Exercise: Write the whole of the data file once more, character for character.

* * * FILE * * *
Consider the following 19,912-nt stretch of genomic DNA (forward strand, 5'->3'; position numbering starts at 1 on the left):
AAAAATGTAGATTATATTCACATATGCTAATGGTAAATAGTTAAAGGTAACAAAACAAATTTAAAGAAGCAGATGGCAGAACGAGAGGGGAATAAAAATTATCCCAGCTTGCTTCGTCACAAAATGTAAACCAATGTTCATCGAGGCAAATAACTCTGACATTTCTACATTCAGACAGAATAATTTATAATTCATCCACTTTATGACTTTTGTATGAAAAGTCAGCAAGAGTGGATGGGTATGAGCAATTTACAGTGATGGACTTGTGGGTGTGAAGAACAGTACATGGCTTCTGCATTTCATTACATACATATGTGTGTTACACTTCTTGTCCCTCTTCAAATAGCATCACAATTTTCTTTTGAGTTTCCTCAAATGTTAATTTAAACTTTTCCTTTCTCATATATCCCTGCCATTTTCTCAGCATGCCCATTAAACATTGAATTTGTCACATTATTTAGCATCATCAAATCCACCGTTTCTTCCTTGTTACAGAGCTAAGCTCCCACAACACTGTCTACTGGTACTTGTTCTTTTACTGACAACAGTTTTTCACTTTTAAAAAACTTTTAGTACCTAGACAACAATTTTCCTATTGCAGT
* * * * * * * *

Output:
Consider the following 19,912-nt stretch of genomic DNA (forward strand, 5'->3'; position numbering starts at 1 on the left):
AAAAATGTAGATTATATTCACATATGCTAATGGTAAATAGTTAAAGGTAACAAAACAAATTTAAAGAAGCAGATGGCAGAACGAGAGGGGAATAAAAATTATCCCAGCTTGCTTCGTCACAAAATGTAAACCAATGTTCATCGAGGCAAATAACTCTGACATTTCTACATTCAGACAGAATAATTTATAATTCATCCACTTTATGACTTTTGTATGAAAAGTCAGCAAGAGTGGATGGGTATGAGCAATTTACAGTGATGGACTTGTGGGTGTGAAGAACAGTACATGGCTTCTGCATTTCATTACATACATATGTGTGTTACACTTCTTGTCCCTCTTCAAATAGCATCACAATTTTCTTTTGAGTTTCCTCAAATGTTAATTTAAACTTTTCCTTTCTCATATATCCCTGCCATTTTCTCAGCATGCCCATTAAACATTGAATTTGTCACATTATTTAGCATCATCAAATCCACCGTTTCTTCCTTGTTACAGAGCTAAGCTCCCACAACACTGTCTACTGGTACTTGTTCTTTTACTGACAACAGTTTTTCACTTTTAAAAAACTTTTAGTACCTAGACAACAATTTTCCTATTGCAGT